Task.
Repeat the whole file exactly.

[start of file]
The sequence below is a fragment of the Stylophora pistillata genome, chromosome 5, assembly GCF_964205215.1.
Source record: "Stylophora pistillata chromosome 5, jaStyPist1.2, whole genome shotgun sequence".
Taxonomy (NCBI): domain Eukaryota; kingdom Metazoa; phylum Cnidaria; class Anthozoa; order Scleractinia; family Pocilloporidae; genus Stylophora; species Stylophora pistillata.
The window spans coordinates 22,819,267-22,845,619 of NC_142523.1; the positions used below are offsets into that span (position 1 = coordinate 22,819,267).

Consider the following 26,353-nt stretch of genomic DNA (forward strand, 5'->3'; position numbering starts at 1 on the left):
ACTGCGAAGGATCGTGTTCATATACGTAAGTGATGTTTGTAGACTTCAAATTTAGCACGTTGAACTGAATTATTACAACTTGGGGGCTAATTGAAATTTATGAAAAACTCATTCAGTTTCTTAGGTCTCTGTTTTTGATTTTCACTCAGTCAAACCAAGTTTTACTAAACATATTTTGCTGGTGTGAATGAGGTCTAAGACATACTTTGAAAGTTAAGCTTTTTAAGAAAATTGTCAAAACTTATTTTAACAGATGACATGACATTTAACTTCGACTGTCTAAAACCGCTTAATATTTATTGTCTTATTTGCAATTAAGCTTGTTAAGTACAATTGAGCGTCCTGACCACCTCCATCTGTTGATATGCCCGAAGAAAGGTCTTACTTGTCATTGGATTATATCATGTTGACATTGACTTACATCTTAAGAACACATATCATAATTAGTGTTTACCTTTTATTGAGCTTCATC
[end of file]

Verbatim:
The sequence below is a fragment of the Stylophora pistillata genome, chromosome 5, assembly GCF_964205215.1.
Source record: "Stylophora pistillata chromosome 5, jaStyPist1.2, whole genome shotgun sequence".
Taxonomy (NCBI): domain Eukaryota; kingdom Metazoa; phylum Cnidaria; class Anthozoa; order Scleractinia; family Pocilloporidae; genus Stylophora; species Stylophora pistillata.
The window spans coordinates 22,819,267-22,845,619 of NC_142523.1; the positions used below are offsets into that span (position 1 = coordinate 22,819,267).

Consider the following 26,353-nt stretch of genomic DNA (forward strand, 5'->3'; position numbering starts at 1 on the left):
ACTGCGAAGGATCGTGTTCATATACGTAAGTGATGTTTGTAGACTTCAAATTTAGCACGTTGAACTGAATTATTACAACTTGGGGGCTAATTGAAATTTATGAAAAACTCATTCAGTTTCTTAGGTCTCTGTTTTTGATTTTCACTCAGTCAAACCAAGTTTTACTAAACATATTTTGCTGGTGTGAATGAGGTCTAAGACATACTTTGAAAGTTAAGCTTTTTAAGAAAATTGTCAAAACTTATTTTAACAGATGACATGACATTTAACTTCGACTGTCTAAAACCGCTTAATATTTATTGTCTTATTTGCAATTAAGCTTGTTAAGTACAATTGAGCGTCCTGACCACCTCCATCTGTTGATATGCCCGAAGAAAGGTCTTACTTGTCATTGGATTATATCATGTTGACATTGACTTACATCTTAAGAACACATATCATAATTAGTGTTTACCTTTTATTGAGCTTCATC